Ford’s Billion-Dollar Investment in Electric Vehicles Is Paving the Way
American auto giant Ford has invested billions of dollars in electric vehicle production, setting the standard for other car manufacturers. How can Ford’s investment in EVs pave the way for future electric expansion? What obstacles have companies faced with their new EVs?
Here’s what’s next for EV production in 2023 and beyond.
Ford’s Recent Investments in EVs
Ford’s leap of faith into widespread EV production turned a corner in September 2021 with a $7 billion investment in two mega manufacturing plants in Kentucky and Tennessee. These plants remain under construction and will start producing batteries and trucks in 2025.
2022 has also been a busy year for Ford. In June, the company devoted $3.7 billion to building new facilities in Ohio, Michigan and Missouri. Another $1 billion has gone to improving Ford workplaces by adding better lighting and more EV charging stations. Lastly, $525 million is going toward training skilled EV technicians across the country.
However, Ford’s investment in EVs didn’t get off to the best start. The EcoSport, Fusion Energi and Focus Electric did not perform well and have since been discontinued due to underwhelming sales. The manufacturer’s most recent EVs look much more promising.
The Mustang Mach-E first made headlines in 2019 after Ford’s initial announcement about the new vehicle. It was part of an initial $11 billion investment that marked the automaker’s first real attempt to ramp up EV production. The Mach-E became available to the public in 2021 and has since earned a place among the top SUVs available.
The F-150 Lightning is another recent success for Ford’s EV line. The F Series of pickup trucks is the most successful vehicle in the company’s long history, so the Lightning’s success is a big deal. The E-Transit is the forgotten third member of Ford’s recently released EVs, quietly making an impact in Europe as a new commercial vehicle.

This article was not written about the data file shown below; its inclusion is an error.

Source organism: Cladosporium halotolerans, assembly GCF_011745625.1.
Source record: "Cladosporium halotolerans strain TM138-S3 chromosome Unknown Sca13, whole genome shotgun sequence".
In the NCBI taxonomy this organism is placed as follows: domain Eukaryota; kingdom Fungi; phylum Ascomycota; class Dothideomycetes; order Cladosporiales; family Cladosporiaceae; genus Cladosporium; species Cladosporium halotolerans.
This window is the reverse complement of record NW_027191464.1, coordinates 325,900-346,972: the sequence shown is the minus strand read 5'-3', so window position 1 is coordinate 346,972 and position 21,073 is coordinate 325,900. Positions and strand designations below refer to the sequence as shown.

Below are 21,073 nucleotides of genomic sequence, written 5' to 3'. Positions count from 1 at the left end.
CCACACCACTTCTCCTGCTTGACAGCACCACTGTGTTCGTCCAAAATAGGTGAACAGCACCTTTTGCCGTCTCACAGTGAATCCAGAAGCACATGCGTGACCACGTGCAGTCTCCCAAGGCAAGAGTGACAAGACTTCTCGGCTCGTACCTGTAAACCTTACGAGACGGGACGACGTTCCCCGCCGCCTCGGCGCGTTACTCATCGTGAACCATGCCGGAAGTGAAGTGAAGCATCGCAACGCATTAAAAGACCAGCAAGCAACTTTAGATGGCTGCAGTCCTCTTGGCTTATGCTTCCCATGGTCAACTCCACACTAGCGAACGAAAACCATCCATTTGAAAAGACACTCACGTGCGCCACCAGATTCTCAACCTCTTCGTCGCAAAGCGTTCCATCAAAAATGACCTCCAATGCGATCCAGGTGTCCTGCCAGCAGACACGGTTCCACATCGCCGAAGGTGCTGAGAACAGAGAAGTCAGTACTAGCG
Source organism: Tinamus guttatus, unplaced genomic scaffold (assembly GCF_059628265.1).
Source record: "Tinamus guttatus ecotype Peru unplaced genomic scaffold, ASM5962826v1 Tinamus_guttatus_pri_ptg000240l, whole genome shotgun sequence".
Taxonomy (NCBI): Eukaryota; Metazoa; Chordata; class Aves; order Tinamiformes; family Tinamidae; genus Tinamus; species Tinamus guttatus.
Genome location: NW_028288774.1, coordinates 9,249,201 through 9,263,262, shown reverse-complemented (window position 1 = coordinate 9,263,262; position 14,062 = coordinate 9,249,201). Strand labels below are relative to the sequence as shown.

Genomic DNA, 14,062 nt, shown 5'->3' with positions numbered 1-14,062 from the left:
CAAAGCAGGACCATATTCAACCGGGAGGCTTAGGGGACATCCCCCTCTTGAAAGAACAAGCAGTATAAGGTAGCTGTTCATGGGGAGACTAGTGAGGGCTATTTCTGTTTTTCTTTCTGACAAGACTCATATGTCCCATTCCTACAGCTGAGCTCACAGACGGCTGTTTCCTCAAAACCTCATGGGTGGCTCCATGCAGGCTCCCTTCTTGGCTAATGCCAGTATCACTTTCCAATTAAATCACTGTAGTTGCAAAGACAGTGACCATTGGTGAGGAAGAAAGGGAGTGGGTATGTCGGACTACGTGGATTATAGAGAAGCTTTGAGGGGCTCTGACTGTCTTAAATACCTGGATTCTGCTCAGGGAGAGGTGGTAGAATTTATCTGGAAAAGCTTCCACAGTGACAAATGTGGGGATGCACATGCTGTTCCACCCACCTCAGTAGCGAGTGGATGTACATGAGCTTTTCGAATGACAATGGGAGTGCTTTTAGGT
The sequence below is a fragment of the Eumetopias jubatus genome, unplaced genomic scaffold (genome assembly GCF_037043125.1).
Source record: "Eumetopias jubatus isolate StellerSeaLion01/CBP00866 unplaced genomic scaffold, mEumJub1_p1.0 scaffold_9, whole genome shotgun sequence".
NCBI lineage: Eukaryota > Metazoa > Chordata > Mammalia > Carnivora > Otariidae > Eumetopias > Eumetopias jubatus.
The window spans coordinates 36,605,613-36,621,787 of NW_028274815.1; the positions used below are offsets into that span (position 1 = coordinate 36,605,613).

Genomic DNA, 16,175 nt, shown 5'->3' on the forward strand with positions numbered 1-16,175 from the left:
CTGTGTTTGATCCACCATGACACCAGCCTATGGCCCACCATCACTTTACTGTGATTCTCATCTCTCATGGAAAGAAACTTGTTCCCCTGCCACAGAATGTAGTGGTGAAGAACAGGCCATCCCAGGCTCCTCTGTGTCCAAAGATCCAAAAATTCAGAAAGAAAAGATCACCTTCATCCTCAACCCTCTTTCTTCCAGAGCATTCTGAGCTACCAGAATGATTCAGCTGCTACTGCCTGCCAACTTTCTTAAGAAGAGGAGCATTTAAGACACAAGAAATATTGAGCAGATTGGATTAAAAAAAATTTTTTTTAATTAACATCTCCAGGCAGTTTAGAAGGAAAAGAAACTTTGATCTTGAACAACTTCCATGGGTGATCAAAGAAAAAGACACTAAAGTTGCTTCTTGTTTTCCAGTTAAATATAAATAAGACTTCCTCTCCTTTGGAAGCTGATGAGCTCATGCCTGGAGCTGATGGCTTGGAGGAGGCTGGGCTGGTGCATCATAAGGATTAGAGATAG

Ford’s EV expansion culminated in March 2022 when it split all its electric efforts into a new division called Model E. According to CEO Jim Farley, this adjustment is the key part of a global plan to invest $50 billion in EV technologies and make 2 million sales by 2026.
Raising the Standard for EV Production
Ford differs from other EV manufacturers like Tesla and Rivian, which sell their products directly to consumers. Ford still sells its vehicles through third-party franchised car dealerships, which has required the company to be more persuasive. In September 2022, it asked nearly 3,000 dealerships to invest more than $1 million each in initiatives to sell all-electric vehicles.
This request is one of many efforts to elevate sales, cut distribution costs and raise the standards for EV production. The company seems highly motivated to match Tesla in EV production, as Farley stated they have been “studying Tesla for the last several years.”
These are the five standards Ford wants its representatives to prioritize:
- Nonnegotiable pricing
- Employee training
- Improved vehicle purchasing
- Heightened ownership experience
Another part of the $1 million investment is a certification program. If a dealership passes the program, it would earn EV-certified status and get more vehicles to sell. Ford is the first manufacturer to bet on the dealerships, putting more responsibility in the hands of average American workers.
Influencing Other Manufacturers